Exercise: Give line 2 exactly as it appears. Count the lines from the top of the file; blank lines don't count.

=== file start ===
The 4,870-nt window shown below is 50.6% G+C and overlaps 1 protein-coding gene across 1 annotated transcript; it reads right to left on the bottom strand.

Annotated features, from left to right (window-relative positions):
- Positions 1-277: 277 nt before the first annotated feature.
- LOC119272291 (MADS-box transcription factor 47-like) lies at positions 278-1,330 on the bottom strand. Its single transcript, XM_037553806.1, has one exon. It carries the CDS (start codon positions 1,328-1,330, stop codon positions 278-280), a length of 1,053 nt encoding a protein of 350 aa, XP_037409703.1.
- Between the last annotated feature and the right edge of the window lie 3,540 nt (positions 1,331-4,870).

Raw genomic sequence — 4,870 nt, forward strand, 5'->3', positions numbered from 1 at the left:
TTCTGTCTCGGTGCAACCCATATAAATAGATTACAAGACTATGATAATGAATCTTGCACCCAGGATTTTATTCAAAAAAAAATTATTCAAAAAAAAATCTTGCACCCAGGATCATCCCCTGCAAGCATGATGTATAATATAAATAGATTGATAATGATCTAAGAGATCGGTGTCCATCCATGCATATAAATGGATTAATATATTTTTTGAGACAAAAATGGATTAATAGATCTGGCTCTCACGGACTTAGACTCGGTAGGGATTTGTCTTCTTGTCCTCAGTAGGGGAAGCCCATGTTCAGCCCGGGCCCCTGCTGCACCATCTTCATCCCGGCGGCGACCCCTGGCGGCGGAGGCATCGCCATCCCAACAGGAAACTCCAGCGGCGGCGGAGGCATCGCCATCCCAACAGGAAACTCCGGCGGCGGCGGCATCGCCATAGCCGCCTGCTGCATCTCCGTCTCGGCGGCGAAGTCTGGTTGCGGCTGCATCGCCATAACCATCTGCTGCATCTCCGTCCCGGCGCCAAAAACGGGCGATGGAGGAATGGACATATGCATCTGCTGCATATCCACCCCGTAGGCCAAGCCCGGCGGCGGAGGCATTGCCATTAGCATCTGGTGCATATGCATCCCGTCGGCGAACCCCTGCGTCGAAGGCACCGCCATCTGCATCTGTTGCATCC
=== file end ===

Annotated features, from left to right (window-relative positions):